Leo Will said the mini mall's nearby sister business, Downtown Mini Mall II, will be open Thursday. North Texas Foot and Ankle Specialists opened Wednesday, but the office manager said the staff won't be able to see patients until Tuesday. The Bank Building, which houses three commercial businesses on Locust Street at the corner of Hickory Street, was not affected by the blaze. On the other end of the block, Andy's Bar and Paschall Bar have maintained their normal hours.
Kristi Stokes, owner of the cleaning and restoration company Servpro, said it's too early to tell when the other businesses will be able to reopen. One of the biggest factors is damage to the interior wiring, she said.
"There's so much behind the ceilings and behind the walls," she said. "So, electricians are on site. Contractors are on site, just trying to figure out the scope of the work here."
On Wednesday afternoon, Courtney Johnson, who owns Shop the Barn with her husband, packed smoke-damaged merchandise into storage bins on the sidewalk. The store, which offers vintage home decor, had up to $12,000 worth of stock destroyed by smoke, she said.
While they don't have fire insurance for the business, they do have more inventory in storage, she said. The owners hope to be back open within a month.
"This is my life," Johnson said. "This is what I do. I'm here almost every day when it's open. And we've gone on trips to Michigan, to Arkansas and Oklahoma, and found all this stuff. And I take a lot of pride in the way it's merchandised."
The owners of La Di Da boutique are faced with a similar situation, as smoke and soot ruined all of their products, according to co-owner Emily Wiest.
"It's not looking good," she said, adding that it'll take at least a month before they can think about reopening.
The Courthouse on the Square will remain closed "until further notice," county officials said. Easterly winds blew smoke and soot into the historic building, leaving an invisible layer of the powdery substance throughout the interior, according to Denton County Emergency Services Director Jody Gonzalez.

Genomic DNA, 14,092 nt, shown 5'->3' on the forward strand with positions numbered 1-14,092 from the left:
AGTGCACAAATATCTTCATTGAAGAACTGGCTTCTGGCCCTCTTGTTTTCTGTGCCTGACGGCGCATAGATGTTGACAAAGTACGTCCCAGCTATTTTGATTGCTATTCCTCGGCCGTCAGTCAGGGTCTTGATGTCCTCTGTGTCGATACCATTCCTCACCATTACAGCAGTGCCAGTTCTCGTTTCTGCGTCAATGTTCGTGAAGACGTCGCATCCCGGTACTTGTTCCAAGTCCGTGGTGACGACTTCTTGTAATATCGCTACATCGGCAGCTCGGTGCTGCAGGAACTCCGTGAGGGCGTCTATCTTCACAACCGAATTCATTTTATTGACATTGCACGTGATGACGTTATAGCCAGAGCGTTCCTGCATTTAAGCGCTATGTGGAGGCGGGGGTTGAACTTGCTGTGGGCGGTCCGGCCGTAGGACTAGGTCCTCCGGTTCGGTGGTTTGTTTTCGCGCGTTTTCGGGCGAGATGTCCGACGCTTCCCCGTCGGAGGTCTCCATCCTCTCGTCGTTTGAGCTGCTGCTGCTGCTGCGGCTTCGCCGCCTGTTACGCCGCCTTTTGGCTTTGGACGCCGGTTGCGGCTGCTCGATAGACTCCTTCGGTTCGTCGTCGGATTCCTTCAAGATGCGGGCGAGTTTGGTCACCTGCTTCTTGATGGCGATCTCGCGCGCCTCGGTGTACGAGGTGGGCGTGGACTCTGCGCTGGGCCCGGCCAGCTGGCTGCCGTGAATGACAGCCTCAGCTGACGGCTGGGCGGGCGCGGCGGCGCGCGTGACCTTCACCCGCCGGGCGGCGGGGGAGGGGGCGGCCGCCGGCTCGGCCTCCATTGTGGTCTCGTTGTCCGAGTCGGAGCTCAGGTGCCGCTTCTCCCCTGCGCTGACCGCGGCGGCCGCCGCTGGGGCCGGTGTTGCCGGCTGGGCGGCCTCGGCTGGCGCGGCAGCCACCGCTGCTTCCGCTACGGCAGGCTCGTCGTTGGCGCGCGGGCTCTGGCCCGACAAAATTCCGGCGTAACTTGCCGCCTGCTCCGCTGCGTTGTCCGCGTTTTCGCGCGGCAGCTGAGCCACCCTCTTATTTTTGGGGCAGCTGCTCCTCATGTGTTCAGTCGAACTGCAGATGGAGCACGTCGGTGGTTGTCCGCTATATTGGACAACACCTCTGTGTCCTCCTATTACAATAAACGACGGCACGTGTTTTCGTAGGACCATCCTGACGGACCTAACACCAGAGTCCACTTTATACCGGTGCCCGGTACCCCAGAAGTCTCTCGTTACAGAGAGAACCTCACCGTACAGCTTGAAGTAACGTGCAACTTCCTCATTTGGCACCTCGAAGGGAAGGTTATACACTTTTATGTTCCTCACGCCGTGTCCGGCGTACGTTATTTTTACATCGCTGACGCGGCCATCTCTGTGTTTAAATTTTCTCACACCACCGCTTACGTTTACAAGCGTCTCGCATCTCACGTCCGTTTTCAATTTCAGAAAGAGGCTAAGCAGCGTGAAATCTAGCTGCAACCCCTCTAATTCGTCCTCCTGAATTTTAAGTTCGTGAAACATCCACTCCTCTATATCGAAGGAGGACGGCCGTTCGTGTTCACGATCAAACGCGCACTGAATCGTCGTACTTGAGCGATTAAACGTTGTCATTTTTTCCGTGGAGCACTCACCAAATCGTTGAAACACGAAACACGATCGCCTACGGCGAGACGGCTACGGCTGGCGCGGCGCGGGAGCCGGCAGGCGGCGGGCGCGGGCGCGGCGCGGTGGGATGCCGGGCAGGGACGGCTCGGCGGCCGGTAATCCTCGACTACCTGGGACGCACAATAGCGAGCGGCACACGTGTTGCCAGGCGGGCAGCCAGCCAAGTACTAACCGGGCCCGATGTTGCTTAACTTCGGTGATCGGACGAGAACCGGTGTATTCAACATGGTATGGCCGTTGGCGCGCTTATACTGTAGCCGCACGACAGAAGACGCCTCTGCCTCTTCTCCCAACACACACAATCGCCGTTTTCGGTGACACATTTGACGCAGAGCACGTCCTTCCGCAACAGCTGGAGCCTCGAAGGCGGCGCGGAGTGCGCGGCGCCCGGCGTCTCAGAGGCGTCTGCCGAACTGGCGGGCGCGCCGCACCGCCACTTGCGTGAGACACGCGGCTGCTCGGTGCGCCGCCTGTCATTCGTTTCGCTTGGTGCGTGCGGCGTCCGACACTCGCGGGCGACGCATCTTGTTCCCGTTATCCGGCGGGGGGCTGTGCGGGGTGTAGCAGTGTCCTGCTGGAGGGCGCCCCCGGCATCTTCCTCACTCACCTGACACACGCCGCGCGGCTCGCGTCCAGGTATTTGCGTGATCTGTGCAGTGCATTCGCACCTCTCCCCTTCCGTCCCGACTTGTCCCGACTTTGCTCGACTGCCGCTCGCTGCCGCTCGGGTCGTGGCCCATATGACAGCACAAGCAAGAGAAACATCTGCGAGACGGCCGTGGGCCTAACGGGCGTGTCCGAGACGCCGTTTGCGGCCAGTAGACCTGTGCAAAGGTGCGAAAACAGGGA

County commissioners held an emergency meeting at 10 a.m. in the Denton County Elections building to approve a contract for repairs. ServiceMaster, another cleaning and restoration company, was assessing the damage in the building Wednesday.
Gonzalez said he doesn't anticipate the closure lasting beyond 10 days. Until then, commissioners will meet in the multipurpose training room in the Denton County Elections and Technology Services building at 701 Kimberly Drive. Commissioners typically meet upstairs at the Courthouse on the Square.
Stephanie Will-Shipp, Leo Will's daughter, said the family hopes to rebuild the Downtown Mini Mall, but they still need more details on the damage and fire investigation. As the creator of the family's GoFundMe accounts, she assured donors the money will go directly toward the building and vendors.
"If we can get a little help, it's a possibility that we could rebuild it," she said. "I know that's what [my dad] wants to do. ... We're doing the best we can to try and pull it together."
JULIAN GILL can be reached at 940-566-6882.